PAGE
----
By Meredith Farkas | January 3, 2013
There are things on the Internet about me that I regret. Things that embarras me. Things that make me cringe. However, it’s nothing that I didn’t do to myself. I own it. I feel like, for the most part, I am responsible for my online persona. I created the “me” that people see online (which, make no mistake, is not the “me” the people around me in real life know). I don’t know that everyone can say the same, and I really wonder about the generation of kids we’re raising, some of whose every move seems to be chronicled on blogs, Facebook and in other social media. I don’t mean the innocent sharing of pictures and cute anecdotes about your kids. I mean sharing things that may one day embarras or harm them. Sometimes it’s narcissism. But I think more often than not it’s simply not thinking about the fact that your child will one day be an adult, and that what you write on the Web has a permanence that talking with a friend doesn’t.
This post on the New York Times Motherlode blog about parents sharing sensitive information about their children online really touched a chord with me. I had a similar thought to Jillian Keenan when I read the “I am Adam Lanza’s Mother” article that went viral in the aftermath of the shootings in Connecticut. Sure, Liza Long used a different name for her child, but she wrote it under her own name, which doesn’t make it all that difficult to connect the dots. I’m a big believer that kids can overcome their childhoods. So what if he does overcome it all? What if he’s not the next Adam Lanza? He’s now been branded with a scarlet C for crazy (isn’t that what the NRA wants to do now to the mentally ill?) in an agonizingly public way. As an adult, someone may put two and two together and realize that the person they’re dating, the person they’re considering hiring, or their roommate was once so troubled that his mother thought he could end up a mass murderer. I agree with Liza Long that we need to talk about mental illness and treatment for the mentally ill in this country. I think she could have done that without using her own name and thus connecting this to her son.
Think of yourself as a young person. Think of the bad, stupid, dangerous, and embarrassing things you did. Imagine that all of those things were Google-able because your mother or your friend decided to blog about their own life, in which you just happened to play a role. I agree with Jillian Keenan that unless we committed some horrible crime, we have a right to leave our childhood stupidities and teenage hormone-filled hysterics behind us. I have a lot of friends who have overcome some pretty bad childhoods to become pretty great people. They shouldn’t be marked for life by their childhood because someone else decides to share it online.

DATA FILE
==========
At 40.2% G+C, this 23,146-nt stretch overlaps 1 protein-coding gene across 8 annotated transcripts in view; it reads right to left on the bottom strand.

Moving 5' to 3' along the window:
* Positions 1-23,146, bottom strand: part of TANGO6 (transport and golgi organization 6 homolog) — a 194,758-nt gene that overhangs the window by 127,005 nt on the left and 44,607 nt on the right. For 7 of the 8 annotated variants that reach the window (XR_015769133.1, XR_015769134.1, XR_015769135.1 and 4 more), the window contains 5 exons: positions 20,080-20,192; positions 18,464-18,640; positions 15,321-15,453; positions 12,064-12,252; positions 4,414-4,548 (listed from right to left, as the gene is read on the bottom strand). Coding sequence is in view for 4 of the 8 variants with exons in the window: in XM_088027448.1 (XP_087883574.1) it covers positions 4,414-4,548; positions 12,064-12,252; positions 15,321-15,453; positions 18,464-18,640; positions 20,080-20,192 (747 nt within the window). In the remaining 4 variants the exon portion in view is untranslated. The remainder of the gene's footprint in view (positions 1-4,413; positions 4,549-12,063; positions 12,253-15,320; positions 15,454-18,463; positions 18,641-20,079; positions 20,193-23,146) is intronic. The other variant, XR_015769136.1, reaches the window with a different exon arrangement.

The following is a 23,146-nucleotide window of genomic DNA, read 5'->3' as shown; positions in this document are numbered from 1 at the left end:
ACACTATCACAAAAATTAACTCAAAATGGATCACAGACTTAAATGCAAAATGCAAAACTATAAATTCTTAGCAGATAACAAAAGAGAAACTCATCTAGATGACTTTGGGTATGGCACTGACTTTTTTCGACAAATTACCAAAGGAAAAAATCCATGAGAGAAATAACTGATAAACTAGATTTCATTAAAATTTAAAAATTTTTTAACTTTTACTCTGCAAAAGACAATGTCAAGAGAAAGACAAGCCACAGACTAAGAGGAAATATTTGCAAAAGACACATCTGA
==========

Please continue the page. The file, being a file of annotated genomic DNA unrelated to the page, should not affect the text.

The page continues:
I remember once reading a funny blog post a friend had written about her toddler son playing with his penis. While it was an adorable story about a toddler, is it a story that boy, one day an adult, is going to want his friends to see? Is he going to want a potential employer to find it when she searches for his name? Sure, not harmful, but certainly embarrassing for the next Supreme Court Justice nominee or Academy Award winner. There have been many times when my son has said or done something absolutely hilarious that I haven’t wanted to share with the entire world. I often ask myself, if I’d done this as a child, is it something I’d want people to know about me now? If the answer is no, I don’t share.
Back in the day, these were anecdotes we only shared with friends and family in person and on the phone. They were fleeting and not permanent records in cyberspace. We could complain about bosses and spouses and, so long as you could trust those you were telling, no one was any the wiser. But now, when spaces like FriendFeed, Facebook and Twitter are essentially the new third places — the spaces where we can let our hair down and connect with people we care about — it seems only natural to share things similarly to how we did in physical third places. But it’s not the same. Not nearly. In spite of the fact that I totally side with Jenica Rogers on the whole librarians vs. American Chemical Society thing, I do think that calling someone a bitch on FriendFeed is putting something in writing (doesn’t make her arguments against ACS any less credible though). Because even when you create a private feed, if you have hundreds of “friends” you’re not just talking to a few trusted pals. I count among my Facebook friends people I love dearly, people I was friends with 20 years ago, people I’ve met once or twice, and people who I don’t know who happen to be librarians. Unless I go on a rampage and delete hundreds of Facebook friends (or create different classes of friends — both of which seem overly time-consuming), I will never trust that what I write there is “just between friends.”
People my age were the last that got to create a digital footprint free of their parents’ insights and (and, lucky for us, also their own adolescent sturm und drang). I don’t want to get in the way of my son having that opportunity. Sure, there may be some cute family pics of him online and if you’re my Facebook friend, you’ll probably hear some endearing stories, but I hope that he can create his own online persona. Messy, flawed and probably with plenty of things that he regrets; but they’ll be his mistakes to make. I think this next generation deserves that.